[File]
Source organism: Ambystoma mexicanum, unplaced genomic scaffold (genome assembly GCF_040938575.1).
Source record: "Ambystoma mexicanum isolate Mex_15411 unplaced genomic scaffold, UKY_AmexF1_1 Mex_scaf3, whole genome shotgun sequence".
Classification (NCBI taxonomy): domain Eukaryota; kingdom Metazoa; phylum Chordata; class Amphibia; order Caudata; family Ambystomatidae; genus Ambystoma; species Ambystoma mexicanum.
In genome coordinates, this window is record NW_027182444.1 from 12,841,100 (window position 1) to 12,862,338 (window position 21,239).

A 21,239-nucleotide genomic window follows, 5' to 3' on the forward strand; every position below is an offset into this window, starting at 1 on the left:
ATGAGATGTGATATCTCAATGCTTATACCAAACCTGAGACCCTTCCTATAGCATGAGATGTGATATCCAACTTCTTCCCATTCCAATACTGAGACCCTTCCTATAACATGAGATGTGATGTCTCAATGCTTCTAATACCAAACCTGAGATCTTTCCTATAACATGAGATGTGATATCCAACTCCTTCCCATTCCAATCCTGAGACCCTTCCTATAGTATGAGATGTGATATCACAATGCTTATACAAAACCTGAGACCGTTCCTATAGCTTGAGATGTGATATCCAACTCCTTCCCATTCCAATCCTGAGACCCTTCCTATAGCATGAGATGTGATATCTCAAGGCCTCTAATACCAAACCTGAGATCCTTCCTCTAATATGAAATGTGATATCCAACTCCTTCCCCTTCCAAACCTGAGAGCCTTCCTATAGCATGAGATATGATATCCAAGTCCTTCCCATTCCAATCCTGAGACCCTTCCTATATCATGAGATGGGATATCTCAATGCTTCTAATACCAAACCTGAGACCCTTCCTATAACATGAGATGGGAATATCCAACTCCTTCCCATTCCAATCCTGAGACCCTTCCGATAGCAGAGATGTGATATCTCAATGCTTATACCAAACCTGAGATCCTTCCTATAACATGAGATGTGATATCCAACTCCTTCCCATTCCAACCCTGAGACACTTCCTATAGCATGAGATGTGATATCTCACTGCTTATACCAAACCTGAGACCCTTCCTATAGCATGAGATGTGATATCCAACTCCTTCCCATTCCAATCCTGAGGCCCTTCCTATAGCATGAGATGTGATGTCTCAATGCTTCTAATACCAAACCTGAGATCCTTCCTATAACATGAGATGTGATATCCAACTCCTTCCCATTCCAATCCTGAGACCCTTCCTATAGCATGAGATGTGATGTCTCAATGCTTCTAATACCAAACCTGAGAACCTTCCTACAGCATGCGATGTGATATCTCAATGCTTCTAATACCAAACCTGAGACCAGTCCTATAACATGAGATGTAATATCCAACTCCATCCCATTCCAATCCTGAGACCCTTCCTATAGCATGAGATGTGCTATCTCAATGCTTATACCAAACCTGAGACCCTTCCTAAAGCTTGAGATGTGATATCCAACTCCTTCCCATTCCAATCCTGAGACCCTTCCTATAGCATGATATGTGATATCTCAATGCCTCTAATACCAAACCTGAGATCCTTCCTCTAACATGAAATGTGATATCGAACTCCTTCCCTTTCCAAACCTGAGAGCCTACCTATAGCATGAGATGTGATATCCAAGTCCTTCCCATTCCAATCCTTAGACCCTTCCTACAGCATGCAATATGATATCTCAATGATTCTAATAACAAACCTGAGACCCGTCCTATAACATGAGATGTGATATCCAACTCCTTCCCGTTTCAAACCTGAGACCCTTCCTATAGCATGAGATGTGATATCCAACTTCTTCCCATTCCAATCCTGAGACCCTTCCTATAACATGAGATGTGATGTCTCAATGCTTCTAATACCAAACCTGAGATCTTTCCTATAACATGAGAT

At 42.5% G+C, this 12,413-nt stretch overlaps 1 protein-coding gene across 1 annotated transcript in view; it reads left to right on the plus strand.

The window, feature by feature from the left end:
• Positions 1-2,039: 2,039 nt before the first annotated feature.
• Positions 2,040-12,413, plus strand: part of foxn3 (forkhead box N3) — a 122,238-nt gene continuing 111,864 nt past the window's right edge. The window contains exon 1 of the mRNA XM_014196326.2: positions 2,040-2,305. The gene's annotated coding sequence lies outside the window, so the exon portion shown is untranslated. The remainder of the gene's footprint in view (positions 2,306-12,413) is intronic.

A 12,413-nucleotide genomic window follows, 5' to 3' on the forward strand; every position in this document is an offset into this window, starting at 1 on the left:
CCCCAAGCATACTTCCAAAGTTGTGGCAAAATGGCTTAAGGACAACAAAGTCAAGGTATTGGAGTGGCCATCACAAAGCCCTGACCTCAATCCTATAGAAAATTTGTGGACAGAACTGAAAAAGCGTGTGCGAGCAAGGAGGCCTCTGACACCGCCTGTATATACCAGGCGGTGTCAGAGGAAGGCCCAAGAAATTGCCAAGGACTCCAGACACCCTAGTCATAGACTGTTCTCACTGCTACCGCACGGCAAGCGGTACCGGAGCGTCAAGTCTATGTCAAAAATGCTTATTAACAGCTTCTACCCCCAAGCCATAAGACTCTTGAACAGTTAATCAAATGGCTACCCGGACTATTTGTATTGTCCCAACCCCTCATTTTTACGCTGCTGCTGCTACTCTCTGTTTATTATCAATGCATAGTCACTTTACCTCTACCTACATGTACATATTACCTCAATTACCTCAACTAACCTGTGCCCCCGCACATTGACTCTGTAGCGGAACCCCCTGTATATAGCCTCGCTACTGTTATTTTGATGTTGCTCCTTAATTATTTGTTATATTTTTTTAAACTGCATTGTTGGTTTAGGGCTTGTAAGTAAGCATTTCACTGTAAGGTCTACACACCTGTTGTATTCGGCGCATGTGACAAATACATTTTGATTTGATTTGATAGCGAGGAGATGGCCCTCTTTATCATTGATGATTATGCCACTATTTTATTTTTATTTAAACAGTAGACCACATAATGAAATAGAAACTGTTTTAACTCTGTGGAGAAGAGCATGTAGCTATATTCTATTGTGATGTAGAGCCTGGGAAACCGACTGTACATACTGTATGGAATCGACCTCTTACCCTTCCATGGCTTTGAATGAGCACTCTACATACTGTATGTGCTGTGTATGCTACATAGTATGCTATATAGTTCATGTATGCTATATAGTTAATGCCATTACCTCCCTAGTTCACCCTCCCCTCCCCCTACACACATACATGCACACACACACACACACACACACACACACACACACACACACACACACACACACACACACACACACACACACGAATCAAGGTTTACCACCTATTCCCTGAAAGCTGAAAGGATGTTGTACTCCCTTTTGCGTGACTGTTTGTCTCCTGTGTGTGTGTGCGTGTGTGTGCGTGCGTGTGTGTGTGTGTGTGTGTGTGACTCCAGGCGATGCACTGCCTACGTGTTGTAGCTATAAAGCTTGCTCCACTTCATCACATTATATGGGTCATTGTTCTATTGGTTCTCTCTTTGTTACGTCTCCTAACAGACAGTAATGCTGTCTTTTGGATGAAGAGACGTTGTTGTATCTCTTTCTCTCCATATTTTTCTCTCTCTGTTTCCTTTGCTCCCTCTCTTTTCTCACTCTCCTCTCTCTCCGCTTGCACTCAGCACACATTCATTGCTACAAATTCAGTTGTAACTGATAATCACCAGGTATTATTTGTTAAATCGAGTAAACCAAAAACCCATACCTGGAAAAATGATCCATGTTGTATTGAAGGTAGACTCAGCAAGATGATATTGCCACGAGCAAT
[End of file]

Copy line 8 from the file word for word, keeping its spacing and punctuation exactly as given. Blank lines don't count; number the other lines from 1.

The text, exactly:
The window, feature by feature from the left end: